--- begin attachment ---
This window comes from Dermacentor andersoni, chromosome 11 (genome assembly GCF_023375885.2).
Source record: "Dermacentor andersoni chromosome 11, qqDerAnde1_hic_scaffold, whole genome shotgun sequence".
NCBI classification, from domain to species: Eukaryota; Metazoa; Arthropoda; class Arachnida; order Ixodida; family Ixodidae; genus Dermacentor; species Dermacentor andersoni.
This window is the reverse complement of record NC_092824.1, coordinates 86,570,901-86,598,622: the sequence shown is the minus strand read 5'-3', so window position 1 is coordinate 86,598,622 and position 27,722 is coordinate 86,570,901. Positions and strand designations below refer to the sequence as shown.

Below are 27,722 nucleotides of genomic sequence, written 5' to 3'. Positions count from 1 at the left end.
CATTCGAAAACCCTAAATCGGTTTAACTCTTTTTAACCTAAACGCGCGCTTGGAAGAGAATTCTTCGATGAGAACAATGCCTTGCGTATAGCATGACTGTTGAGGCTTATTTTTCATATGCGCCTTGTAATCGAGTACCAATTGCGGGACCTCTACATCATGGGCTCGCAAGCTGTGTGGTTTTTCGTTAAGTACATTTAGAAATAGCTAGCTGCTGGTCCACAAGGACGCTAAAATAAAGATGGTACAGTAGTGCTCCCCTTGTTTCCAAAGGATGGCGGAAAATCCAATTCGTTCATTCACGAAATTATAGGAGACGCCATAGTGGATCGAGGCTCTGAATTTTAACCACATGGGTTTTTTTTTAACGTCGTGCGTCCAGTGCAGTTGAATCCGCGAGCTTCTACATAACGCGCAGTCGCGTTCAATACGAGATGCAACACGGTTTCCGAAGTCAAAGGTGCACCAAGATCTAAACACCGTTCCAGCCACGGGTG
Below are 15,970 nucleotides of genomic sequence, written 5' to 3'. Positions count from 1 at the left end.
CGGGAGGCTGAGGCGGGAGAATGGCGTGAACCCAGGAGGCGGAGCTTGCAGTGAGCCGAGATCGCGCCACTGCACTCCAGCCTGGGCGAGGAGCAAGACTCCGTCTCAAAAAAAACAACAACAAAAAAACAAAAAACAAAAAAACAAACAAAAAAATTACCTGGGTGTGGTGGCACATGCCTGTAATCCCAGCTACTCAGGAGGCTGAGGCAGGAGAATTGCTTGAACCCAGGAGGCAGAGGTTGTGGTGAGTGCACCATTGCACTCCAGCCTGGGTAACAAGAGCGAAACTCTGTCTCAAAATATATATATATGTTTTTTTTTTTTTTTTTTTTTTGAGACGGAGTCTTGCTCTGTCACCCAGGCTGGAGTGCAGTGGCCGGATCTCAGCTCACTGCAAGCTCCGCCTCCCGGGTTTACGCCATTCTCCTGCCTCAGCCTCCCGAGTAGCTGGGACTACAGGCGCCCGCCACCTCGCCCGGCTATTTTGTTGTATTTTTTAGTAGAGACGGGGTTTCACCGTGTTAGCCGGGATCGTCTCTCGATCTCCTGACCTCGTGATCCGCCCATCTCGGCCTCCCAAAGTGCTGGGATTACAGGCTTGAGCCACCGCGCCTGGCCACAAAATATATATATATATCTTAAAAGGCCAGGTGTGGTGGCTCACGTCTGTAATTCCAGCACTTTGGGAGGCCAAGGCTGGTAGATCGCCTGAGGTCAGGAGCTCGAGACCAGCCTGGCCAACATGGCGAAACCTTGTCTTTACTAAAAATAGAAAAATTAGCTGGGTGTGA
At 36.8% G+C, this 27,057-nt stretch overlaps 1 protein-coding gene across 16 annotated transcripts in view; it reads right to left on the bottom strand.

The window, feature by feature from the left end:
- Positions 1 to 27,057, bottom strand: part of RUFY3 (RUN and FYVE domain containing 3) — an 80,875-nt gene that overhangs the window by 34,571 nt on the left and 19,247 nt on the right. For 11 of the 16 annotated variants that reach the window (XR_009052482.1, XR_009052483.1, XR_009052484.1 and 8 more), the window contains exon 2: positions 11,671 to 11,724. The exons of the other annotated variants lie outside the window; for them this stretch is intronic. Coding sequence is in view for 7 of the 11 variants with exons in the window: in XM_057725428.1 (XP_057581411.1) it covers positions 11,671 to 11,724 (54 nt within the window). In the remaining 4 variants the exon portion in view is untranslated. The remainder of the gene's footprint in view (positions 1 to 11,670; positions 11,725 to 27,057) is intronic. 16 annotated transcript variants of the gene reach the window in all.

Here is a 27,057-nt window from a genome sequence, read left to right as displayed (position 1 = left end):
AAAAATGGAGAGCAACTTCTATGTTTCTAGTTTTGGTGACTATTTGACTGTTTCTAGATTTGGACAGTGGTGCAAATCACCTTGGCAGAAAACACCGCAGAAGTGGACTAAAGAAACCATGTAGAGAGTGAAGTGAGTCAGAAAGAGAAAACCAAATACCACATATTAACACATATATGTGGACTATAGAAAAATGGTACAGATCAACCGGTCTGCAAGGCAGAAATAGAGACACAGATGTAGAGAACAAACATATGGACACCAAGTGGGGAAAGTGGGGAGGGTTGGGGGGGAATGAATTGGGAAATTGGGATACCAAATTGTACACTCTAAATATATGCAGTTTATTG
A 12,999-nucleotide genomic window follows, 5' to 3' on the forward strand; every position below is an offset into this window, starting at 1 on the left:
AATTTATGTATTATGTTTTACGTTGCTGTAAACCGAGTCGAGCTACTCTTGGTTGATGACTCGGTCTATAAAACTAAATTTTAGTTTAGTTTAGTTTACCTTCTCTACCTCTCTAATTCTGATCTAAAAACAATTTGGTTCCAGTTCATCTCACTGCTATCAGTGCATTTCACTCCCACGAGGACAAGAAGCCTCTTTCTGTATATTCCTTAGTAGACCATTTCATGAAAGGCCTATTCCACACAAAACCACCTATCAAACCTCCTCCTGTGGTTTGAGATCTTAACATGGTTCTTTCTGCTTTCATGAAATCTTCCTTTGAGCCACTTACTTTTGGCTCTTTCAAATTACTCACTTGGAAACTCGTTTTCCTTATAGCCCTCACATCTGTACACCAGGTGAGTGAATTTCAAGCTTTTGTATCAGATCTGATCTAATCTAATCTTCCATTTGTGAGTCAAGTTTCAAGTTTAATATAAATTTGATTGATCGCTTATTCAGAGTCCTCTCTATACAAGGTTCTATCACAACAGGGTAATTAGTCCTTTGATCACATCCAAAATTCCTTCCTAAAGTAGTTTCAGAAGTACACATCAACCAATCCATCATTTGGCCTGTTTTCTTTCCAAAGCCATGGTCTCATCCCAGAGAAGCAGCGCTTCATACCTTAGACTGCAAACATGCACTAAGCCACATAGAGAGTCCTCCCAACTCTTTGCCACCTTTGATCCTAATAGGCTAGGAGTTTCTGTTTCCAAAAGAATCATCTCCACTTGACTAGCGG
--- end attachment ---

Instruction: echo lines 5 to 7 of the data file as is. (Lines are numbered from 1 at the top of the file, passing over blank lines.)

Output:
Below are 27,722 nucleotides of genomic sequence, written 5' to 3'. Positions count from 1 at the left end.
CATTCGAAAACCCTAAATCGGTTTAACTCTTTTTAACCTAAACGCGCGCTTGGAAGAGAATTCTTCGATGAGAACAATGCCTTGCGTATAGCATGACTGTTGAGGCTTATTTTTCATATGCGCCTTGTAATCGAGTACCAATTGCGGGACCTCTACATCATGGGCTCGCAAGCTGTGTGGTTTTTCGTTAAGTACATTTAGAAATAGCTAGCTGCTGGTCCACAAGGACGCTAAAATAAAGATGGTACAGTAGTGCTCCCCTTGTTTCCAAAGGATGGCGGAAAATCCAATTCGTTCATTCACGAAATTATAGGAGACGCCATAGTGGATCGAGGCTCTGAATTTTAACCACATGGGTTTTTTTTTAACGTCGTGCGTCCAGTGCAGTTGAATCCGCGAGCTTCTACATAACGCGCAGTCGCGTTCAATACGAGATGCAACACGGTTTCCGAAGTCAAAGGTGCACCAAGATCTAAACACCGTTCCAGCCACGGGTG
Below are 15,970 nucleotides of genomic sequence, written 5' to 3'. Positions count from 1 at the left end.